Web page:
Review: Panasonic AV-HS400N HD Video Mixer
HD video mixers aren't cheap, but they do offer amazing functionality inside compact boxes. I put Panasonic's AV-HS400N through its paces during an awards ceremony. I found much to like, and a few minor issues, and look forward to technologies like this becoming more affordable in the years to come.
When I had the opportunity to engineer and direct a multicamera live awards banquet at the brand new Cowboys Stadium just outside Dallas, Texas, the hub I chose for all the video was Panasonic's AV-HS400N, a nicely packaged video mixer that supports up to 8 inputs and outputs, modular configuration, and built-in multiviewer. The modular configuration allows the mixer to ship with four HD-SDI inputs, and you can add 4 more HD-SDI inputs, or two component analog inputs, or two DVI inputs. You can also augment the onboard outputs with four HD-SDI outputs or DVI/Component output board. Ours sported the latter configuration.
We used the four built-in HD-SDI inputs, and added two component analog inputs via the AV-HS04M2 board. We used the DVI output for the multi-viewer to a large plasma display. With the built in crosspoint router, I was able to assign whatever input to a particular button on the mixer, making it easy to mentally arrange the cameras, blu-ray playback, two laptop inputs and more on the face of the mixer. This way I could easily punch what I wanted, and not have to hunt around on the mixer for an input.
Our mixing setup with the Panasonic AV-HS400N at Cowboys Stadium
Sending an IMAG Feed to the World's Largest HD Video Display
I would be directing IMAG and recording of TEXO's Distinguished Awards dinner at Cowboys Stadium. Yes, the same stadium with the world's largest HD video display hanging over the center of the field. I was told that part of my IMAG would be using the LED display over the field. However, when I arrived and found the location of the stage area was to be behind one of the end zones, I realized that I'd be using one of the much smaller LED displays that capped the sides of the massive displays that faced the two sidelines.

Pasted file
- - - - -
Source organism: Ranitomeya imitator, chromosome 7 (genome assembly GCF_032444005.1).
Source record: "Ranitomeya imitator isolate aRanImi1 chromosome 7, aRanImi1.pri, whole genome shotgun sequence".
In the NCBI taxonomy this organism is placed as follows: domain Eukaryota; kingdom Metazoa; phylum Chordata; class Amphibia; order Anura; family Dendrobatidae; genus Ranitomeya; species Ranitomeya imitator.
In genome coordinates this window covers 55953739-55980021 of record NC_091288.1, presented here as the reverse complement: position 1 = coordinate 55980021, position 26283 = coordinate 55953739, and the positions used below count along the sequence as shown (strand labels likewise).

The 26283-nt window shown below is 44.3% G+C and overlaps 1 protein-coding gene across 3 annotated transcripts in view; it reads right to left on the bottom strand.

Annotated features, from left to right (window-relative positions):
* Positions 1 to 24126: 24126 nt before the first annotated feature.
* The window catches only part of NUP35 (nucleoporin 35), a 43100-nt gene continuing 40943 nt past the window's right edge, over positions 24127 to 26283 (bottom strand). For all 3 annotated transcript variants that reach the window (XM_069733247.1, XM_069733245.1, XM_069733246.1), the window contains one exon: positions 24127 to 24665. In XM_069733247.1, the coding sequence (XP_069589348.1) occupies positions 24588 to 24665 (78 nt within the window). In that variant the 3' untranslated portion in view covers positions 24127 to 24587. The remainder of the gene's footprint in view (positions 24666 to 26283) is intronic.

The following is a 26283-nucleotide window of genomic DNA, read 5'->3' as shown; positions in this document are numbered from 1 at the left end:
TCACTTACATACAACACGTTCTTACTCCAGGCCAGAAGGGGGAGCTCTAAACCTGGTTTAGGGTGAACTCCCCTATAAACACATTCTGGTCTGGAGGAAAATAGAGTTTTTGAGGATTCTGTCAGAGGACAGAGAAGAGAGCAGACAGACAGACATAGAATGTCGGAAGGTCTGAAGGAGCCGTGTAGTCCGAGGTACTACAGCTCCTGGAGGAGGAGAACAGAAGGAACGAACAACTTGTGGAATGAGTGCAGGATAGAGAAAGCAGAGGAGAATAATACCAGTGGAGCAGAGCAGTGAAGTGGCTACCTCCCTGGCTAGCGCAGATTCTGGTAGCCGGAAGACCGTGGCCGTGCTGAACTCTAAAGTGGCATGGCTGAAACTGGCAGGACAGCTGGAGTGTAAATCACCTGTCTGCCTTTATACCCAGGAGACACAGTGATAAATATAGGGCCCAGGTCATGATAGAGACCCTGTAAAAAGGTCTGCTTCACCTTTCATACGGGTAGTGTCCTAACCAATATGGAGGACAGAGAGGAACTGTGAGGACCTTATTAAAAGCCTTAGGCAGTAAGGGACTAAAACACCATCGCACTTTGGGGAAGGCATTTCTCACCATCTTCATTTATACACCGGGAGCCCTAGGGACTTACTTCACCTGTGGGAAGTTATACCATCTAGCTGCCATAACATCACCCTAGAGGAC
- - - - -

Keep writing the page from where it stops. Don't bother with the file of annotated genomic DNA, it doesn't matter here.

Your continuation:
The IMAG projection at the TEXO Distinguished Awards dinner
Still, it was impressive to have my video appear on such a large and bright display. We had originally intended on splitting the video feed to the LED display, and the two rear-projector screens on either side of the awards stage, and using them separately. As a result, I had set up the HS4000 so that I could mix the A/B buses to the projection screens, and I would use the AUX bus to feed the LED display. We ran through the show several times, outlining when live IMAG would be on the side screens, and the awards recipient text would be on the LED screen, when all three would have the same video, throughout the 3+ hour, nonstop event. It was going to be a tricky feat punching two different programs on the same mixer at the same time.
My plan was to set up the HS400's built-in multiviewer to show me all my video sources, as well as my outputs, so I could easily make sure I was sending the right thing with one glance. This is when I hit my first roadblock. I could not put the AUX output into the multiviewer. It handled only inputs, internal still buffers, black (essentially turning that part of the multiviewer off), preview, and program.
Not to be dissuaded, I tried to send one of the mixer's customizable outputs back into one of the mixer inputs so I could see it on the multiviewer. However, in the heat of battle, the possibility that I could punch the return feed and create a loop led me to use a second physical monitor for AUX monitoring. This also enabled me to be able to see a waveform scope. The waveform is feature that so many products are incorporating these days, I was surprised it wasn't built into the HS400. With it, I could more accurately match my cameras and also tweak the settings on the laptop inputs so they weren't blowing out superwhite video.
Once we started seeing how good the LED display was compared to the rear-projection screens, we started to change the program to make more use of it. The color was so vibrant and, because our program was starting an hour before sunset, we had no issues with ambient light washing out the screen like there were in the rear-projection screens. We were in Cowboys Stadium, remember, with 6-story glass doors behind us, and a massive stadium in front of the audience. That's a lot of ambient light.
Being able to see the LED screen became critical as we determined that we would rely on it as much, if not more than the side screens. Since the HS400 can route both preview and program in the multiviewer, I was surprised that it did not have the ability to incorporate the AUX feed into the multiviewer somewhere. Perhaps, as a software-driven device, this could be possible in a future firmware upgrade.